May 15, 2023
by Larry Gillick, S.J. 
Creighton University's Deglman Center for Ignatian Spirituality
click here for photo and information about the writer

 Monday of the Sixth Week of Easter
 Lectionary: 291 

Acts 16:11-15
Psalm 149:1b-2, 3-4, 5-6a and 9b
John 15:26 - 16:4a

Celebrating Easter Home

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An Easter Blessing

Easter Joy in Everyday Life

As a quite young, in many ways, Jesuit, I composed a poem and declaimed it to our wonderful English professor. It was a kind of love-sonnet with all kinds of images and colorful words. Fr. Waters listened respectfully and then spoke devastatingly to my budding-poet heart. “The problem is, Gillick, you obviously have never been in love and so you cover that up with fancy words. Go back and ponder what love is and then write and speak from your heart.”  I think that was the last time I ever wrote anything more than a four-line posey.

I did recover. He was correct!

The Gospel Reading for today’s Eucharistic liturgy is from the Divine Poet assisting the hearers to keep pondering the poem of life, of love, of accompaniment. This poem is from Love Itself. Here is the poetic problem. The more interior something, like love is, the less it can be expressed simply or clearly. It is beyond words or ideas; it is to be loved and received outwardly.

Jesus is telling His disciples, poetry-learners, the meanings for them of His personal poem, His life and their’s. In short, He comforts them by assuring them that He will not leave it to them, to interpret the whole thing by themselves. The Author will send a Spirit. The author loves the whole Poem and will labor constantly to have it received, but never totally grasped, understood or boring. The promised-Spirit will guide and protect the Poem from being misused or modified. There will be those who think they know the whole meaning of life’s poem and their interpretation will move them to try to destroy any other ways of living the poem. They will kick some out and kill others, but the Spirit which the Poet will send, will continue writing, declaiming and living. There will always be images, verbs, non-rhymings, mysterious phrases and the Spirit faithfully encourages the listeners, the readers, to allow the Interior of the Poet to be received, even when not totally understood.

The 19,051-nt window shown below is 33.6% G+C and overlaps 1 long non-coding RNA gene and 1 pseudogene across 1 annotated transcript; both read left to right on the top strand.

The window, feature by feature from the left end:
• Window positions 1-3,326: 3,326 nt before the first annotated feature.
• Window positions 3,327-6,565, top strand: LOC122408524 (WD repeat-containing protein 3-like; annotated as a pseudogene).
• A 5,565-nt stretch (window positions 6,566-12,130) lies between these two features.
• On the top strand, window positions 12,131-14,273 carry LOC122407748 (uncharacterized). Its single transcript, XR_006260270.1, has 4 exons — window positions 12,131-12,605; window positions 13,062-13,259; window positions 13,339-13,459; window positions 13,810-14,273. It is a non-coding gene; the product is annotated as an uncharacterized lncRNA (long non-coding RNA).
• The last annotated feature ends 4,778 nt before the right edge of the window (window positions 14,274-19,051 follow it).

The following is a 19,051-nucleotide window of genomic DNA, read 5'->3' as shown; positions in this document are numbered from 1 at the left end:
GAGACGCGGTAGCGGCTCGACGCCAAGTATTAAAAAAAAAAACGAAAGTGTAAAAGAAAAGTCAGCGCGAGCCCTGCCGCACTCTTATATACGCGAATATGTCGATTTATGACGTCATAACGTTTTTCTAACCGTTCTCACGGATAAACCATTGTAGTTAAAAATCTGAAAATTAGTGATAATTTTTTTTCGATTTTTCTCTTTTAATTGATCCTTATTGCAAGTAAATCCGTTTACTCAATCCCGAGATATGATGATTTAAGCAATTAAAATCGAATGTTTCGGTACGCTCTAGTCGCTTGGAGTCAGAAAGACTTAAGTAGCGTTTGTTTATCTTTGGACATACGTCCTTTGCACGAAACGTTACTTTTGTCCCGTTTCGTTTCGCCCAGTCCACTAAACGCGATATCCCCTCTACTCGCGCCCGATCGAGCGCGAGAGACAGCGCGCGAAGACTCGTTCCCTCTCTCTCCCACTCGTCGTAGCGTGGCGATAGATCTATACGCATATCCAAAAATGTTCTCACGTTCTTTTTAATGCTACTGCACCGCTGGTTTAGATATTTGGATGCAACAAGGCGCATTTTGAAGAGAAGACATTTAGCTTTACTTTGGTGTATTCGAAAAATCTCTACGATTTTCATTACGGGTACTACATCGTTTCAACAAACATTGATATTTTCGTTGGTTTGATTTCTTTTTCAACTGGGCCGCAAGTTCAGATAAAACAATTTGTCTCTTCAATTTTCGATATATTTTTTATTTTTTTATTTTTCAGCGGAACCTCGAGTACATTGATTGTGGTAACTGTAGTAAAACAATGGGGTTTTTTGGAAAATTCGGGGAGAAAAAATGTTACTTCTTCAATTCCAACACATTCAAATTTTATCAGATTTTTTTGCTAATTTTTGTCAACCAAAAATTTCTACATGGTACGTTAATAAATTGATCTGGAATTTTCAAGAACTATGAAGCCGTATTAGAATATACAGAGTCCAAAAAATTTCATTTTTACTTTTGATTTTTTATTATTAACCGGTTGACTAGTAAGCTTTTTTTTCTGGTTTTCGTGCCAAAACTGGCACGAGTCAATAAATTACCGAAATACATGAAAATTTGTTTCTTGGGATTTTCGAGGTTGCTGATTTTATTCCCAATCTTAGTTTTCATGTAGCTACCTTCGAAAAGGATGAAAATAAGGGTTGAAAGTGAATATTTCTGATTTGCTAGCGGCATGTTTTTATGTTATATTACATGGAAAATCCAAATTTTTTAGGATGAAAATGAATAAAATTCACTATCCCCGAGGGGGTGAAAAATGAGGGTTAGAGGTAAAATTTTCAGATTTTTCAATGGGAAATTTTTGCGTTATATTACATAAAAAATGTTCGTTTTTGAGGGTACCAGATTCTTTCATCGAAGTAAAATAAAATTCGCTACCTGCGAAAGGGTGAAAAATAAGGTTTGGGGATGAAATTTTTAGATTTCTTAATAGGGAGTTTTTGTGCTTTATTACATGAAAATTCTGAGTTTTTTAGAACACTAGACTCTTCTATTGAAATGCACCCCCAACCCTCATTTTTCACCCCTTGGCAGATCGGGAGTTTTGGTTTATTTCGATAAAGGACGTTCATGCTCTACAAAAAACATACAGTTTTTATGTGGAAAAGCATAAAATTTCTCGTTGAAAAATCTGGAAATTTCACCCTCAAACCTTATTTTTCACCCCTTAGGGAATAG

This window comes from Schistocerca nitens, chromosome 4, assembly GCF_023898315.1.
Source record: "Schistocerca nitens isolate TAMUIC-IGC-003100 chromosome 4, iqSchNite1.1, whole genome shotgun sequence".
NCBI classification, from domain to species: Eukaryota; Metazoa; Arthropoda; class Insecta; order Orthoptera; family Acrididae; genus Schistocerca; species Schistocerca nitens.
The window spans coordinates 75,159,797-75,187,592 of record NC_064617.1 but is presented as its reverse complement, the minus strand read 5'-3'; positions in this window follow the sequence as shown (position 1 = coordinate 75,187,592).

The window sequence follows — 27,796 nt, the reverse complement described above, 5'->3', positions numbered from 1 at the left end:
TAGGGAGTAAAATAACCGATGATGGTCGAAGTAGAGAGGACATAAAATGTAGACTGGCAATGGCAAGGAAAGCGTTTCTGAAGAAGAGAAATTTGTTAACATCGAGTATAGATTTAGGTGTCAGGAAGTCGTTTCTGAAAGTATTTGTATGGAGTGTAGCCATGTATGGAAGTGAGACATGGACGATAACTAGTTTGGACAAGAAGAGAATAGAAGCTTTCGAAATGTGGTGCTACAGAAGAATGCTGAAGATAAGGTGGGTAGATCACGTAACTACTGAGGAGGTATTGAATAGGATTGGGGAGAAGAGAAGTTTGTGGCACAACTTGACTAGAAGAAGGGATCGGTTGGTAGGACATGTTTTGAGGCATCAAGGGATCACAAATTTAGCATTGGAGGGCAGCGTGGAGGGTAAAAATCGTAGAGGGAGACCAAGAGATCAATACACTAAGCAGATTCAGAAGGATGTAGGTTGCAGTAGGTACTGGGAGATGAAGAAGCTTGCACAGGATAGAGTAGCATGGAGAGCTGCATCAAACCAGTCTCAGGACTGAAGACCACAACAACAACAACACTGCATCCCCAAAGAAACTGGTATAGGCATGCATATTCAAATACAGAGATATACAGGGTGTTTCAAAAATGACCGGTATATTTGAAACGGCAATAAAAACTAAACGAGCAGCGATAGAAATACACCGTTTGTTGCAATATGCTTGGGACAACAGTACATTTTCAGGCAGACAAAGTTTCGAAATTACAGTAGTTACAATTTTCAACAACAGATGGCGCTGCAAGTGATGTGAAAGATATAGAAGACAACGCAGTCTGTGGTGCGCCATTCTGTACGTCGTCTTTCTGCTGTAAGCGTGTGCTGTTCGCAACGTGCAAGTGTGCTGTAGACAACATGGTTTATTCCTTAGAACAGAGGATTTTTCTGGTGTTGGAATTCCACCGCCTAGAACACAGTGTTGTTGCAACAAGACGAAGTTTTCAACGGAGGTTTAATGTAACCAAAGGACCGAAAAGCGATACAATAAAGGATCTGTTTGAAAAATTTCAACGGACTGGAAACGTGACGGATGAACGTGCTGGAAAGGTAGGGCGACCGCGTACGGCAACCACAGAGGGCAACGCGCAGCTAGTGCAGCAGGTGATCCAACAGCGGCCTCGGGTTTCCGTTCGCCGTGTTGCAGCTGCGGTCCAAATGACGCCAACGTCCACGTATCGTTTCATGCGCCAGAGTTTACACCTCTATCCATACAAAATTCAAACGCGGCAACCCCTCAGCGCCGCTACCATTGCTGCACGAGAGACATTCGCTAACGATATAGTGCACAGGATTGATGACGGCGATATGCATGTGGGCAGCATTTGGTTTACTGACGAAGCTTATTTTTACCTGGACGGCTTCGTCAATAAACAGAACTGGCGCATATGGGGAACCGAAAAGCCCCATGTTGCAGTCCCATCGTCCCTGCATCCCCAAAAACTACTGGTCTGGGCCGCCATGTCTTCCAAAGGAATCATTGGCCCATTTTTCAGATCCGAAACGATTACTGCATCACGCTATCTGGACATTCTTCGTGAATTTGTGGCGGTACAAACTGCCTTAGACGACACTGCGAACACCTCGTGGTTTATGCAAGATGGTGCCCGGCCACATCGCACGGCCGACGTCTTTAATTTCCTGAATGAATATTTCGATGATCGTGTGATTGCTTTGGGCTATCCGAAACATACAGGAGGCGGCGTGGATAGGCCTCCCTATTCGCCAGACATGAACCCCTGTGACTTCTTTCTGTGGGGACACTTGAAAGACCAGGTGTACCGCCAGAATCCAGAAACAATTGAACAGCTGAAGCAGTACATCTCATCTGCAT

As an elder Jesuit now, who does know what love has been in his life, has not attempted writing a love-poem since. The more there is love in my life, the more I wish to live it rather than give it away in frivolous and picturous words. God continues writing our personal poems and sends the Holy Spirit of Creation to live its verses rather than try to absolutely exausts its meaning. The more intimate an experience is, the less it can be exactly or accurately conveyed. The more someone wants the explanation for God or Jesus or our own life-poem the less they are really interested in reading as intimacy, but rather as something to react to rather than respond in their own reading of their own poem. The Spirit still is urging God’s Divine Poem, Jesus, to be received as mysterious and lived as a gracious revelation. Early in the first chapter of John’s Gospel, he writes that everything was created in Him, (Christ) and without Him nothing was created. So Christ is the fullness of the Divine Poem and each of us is a blessed word, image, verse within and of that Poem! This poem can seldom make sense or rhymes either. One more famous quotation from Father Waters in his poetry class still sounds in my head, simply, “Gillick, read the text!” 

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